Friday, September 28, 2007

A Peep at Library Research

When I was young bibliophagist I was much exercised in my mind by the question of what I should be when I grew up. I was not looking forward to adulthood with much eagerness, for it seemed to me that childhood was a pretty cushy berth. At the cost of a few household chores and some pretty easy schoolwork, one was allowed to occupy one's mind as one wished and to bury one's nose in a book just about all the time.

I didn't think I would be able to follow my mother into the noble profession of housewifery. Though I had not yet read A Very Young Housewife, I realized the absolute neccessity of a husband, a prerequisite which I instinctively sensed I was unlikely to acquire. (I was not a prepossessing child and did not expect my appeal to increase as I grew older.)

I knew I couldn't work in a store because I wouldn't be able to make change. I had never learned my addition and subtraction facts and this was long before idiot-proof cash registers. Being a nurse would be rather icky. And you couldn't be a nun unless you had a vocation. That pretty much covered all the possibilities except being a teacher. I thought I might be able to do that. After all, how hard could it be? They had all the answers at the back of the book.

It is odd, given my love of books and libraries, that I never imagined becoming a librarian. I think I must have considered them to be exalted beings whom the Deity wrought in finished form, suitably annointed, and installed into their positions accompanied by a respectful chorus of angel trumpets. Not the sort of thing to which a mere mortal might aspire.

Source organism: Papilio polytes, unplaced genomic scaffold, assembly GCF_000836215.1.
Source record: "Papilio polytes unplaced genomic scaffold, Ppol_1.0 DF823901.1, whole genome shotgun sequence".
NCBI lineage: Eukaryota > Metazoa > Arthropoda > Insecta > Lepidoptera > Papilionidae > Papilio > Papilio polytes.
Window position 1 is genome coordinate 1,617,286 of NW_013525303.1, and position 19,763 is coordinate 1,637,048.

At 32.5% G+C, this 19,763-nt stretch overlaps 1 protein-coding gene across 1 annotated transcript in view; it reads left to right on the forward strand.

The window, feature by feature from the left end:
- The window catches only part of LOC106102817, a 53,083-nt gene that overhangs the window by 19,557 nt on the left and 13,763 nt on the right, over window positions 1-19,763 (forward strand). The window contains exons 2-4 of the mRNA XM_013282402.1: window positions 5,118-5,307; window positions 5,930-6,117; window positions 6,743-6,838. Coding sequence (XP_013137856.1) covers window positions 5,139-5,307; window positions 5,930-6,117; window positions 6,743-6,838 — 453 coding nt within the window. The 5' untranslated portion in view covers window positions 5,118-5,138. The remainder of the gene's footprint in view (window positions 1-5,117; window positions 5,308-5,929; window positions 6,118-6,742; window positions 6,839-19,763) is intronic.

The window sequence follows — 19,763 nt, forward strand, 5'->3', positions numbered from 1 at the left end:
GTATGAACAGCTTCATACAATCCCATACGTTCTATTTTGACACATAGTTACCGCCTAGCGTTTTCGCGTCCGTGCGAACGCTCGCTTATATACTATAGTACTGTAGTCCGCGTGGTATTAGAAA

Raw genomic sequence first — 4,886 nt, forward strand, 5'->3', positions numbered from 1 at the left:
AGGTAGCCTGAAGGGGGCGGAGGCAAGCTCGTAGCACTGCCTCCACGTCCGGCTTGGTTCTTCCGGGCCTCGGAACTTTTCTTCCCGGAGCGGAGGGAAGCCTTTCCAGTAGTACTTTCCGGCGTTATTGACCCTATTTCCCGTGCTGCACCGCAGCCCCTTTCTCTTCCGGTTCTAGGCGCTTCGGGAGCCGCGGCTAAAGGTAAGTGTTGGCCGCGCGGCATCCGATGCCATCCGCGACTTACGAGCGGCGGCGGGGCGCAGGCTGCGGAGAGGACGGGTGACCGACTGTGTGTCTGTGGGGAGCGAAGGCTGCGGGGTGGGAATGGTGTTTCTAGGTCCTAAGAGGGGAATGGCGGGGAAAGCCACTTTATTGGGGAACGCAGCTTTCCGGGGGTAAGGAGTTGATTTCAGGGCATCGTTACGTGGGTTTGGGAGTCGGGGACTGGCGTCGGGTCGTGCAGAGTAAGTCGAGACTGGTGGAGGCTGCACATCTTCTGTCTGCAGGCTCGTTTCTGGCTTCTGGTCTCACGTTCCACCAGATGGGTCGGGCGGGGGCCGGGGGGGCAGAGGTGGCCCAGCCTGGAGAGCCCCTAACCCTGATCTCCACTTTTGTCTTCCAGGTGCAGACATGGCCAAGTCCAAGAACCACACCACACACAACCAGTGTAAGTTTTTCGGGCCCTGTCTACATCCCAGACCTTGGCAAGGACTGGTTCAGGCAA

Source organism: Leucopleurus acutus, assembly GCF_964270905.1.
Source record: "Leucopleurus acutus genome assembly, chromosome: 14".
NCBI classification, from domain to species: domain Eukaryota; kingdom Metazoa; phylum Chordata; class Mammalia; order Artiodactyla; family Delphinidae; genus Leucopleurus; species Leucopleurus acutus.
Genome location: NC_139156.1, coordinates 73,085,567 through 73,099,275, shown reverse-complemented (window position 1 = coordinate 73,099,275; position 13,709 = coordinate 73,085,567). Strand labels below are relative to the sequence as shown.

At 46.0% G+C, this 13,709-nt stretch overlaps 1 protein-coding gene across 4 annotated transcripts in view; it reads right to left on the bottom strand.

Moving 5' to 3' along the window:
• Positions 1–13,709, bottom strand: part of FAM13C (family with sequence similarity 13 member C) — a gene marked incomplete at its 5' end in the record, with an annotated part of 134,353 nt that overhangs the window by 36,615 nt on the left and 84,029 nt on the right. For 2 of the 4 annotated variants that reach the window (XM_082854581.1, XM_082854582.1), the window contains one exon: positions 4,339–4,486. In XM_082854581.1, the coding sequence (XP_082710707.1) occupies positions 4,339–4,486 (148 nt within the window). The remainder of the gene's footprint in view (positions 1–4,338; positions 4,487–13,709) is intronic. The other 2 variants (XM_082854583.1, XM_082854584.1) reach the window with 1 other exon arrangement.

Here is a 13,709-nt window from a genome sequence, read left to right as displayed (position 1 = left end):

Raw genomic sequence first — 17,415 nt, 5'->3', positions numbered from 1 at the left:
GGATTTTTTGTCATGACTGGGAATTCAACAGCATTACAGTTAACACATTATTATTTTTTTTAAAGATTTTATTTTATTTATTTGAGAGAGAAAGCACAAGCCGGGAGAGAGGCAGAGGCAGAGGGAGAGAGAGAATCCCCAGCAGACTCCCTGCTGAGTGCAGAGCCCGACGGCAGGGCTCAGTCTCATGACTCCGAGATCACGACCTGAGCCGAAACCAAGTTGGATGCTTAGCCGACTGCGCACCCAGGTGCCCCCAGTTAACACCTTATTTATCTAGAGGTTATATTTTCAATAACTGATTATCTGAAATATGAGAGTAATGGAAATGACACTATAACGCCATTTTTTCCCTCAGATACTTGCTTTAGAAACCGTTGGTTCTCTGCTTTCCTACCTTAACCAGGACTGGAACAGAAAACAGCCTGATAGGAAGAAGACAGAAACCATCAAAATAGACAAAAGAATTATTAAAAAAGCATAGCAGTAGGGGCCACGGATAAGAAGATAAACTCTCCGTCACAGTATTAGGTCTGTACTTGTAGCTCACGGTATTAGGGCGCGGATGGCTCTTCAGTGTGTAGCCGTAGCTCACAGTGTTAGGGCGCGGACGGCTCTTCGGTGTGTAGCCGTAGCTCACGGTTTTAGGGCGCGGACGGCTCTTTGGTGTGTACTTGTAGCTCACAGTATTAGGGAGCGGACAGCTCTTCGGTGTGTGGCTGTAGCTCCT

However, by my senior year in high school I had finally realized that I could join their exalted ranks. I worked in the high school library, in the public library, and at my college library. I majored in British and American literature as an undergraduate and had even finished a post graduate semester of library science when, much to my astonishment, I suddenly found myself in possession of a husband.

Making one of those sudden U-turns in the career path, I devoted myself to building a home library and raising little bibliophagists. It’s been a satisfying life, but I still take an interest in professional librarianship. So I was delighted to discover The Classy Librarian’s blog and especially her post linking to Peep Research: A Study of Small Fluffy Creatures and Library Usage. If you’ve ever wondered about the advanced research skills of Peeps (hasn’t everybody?) or longed to read a serious comparison of the library behavior of Peeps vs. college students, this is the site to visit.

If you are primarily interested in scientific research on Peeps themselves, I recommend Peep Research. (Be sure to click on “Medical Miracle! Quintuplet Peep siblings, conjoined at birth, have been separated through this daring application of modern medicine!” Fillius2 and I were helpless with laughter.)

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